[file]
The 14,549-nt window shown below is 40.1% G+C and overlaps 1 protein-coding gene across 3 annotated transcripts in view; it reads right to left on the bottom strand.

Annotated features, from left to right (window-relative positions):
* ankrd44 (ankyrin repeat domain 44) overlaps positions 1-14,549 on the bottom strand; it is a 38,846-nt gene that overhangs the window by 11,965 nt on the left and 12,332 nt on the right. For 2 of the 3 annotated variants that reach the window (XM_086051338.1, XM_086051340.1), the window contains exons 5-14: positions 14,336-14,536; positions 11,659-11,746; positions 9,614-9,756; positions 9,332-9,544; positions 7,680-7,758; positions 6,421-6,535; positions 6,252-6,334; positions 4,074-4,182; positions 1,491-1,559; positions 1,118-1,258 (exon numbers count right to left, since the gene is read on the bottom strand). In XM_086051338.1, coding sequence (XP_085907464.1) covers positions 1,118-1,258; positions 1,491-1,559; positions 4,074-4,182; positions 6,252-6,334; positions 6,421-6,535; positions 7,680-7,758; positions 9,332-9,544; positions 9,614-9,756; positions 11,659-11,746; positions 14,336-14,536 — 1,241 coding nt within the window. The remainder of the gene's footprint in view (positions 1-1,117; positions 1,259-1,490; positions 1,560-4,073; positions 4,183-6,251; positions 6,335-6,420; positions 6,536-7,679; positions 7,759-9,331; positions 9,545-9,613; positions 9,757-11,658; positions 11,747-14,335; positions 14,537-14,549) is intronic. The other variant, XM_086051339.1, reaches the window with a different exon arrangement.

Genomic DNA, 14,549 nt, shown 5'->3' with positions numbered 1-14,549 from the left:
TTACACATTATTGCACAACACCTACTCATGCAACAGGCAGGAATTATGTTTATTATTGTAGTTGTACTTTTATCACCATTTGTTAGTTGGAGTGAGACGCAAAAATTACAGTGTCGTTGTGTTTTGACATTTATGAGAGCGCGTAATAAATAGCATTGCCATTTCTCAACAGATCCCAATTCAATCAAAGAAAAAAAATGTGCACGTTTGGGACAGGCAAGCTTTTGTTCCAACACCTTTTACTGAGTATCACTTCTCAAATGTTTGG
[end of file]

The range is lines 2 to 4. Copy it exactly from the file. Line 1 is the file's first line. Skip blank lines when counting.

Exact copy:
Annotated features, from left to right (window-relative positions):
* ankrd44 (ankyrin repeat domain 44) overlaps positions 1-14,549 on the bottom strand; it is a 38,846-nt gene that overhangs the window by 11,965 nt on the left and 12,332 nt on the right. For 2 of the 3 annotated variants that reach the window (XM_086051338.1, XM_086051340.1), the window contains exons 5-14: positions 14,336-14,536; positions 11,659-11,746; positions 9,614-9,756; positions 9,332-9,544; positions 7,680-7,758; positions 6,421-6,535; positions 6,252-6,334; positions 4,074-4,182; positions 1,491-1,559; positions 1,118-1,258 (exon numbers count right to left, since the gene is read on the bottom strand). In XM_086051338.1, coding sequence (XP_085907464.1) covers positions 1,118-1,258; positions 1,491-1,559; positions 4,074-4,182; positions 6,252-6,334; positions 6,421-6,535; positions 7,680-7,758; positions 9,332-9,544; positions 9,614-9,756; positions 11,659-11,746; positions 14,336-14,536 — 1,241 coding nt within the window. The remainder of the gene's footprint in view (positions 1-1,117; positions 1,259-1,490; positions 1,560-4,073; positions 4,183-6,251; positions 6,335-6,420; positions 6,536-7,679; positions 7,759-9,331; positions 9,545-9,613; positions 9,757-11,658; positions 11,747-14,335; positions 14,537-14,549) is intronic. The other variant, XM_086051339.1, reaches the window with a different exon arrangement.

Genomic DNA, 14,549 nt, shown 5'->3' with positions numbered 1-14,549 from the left: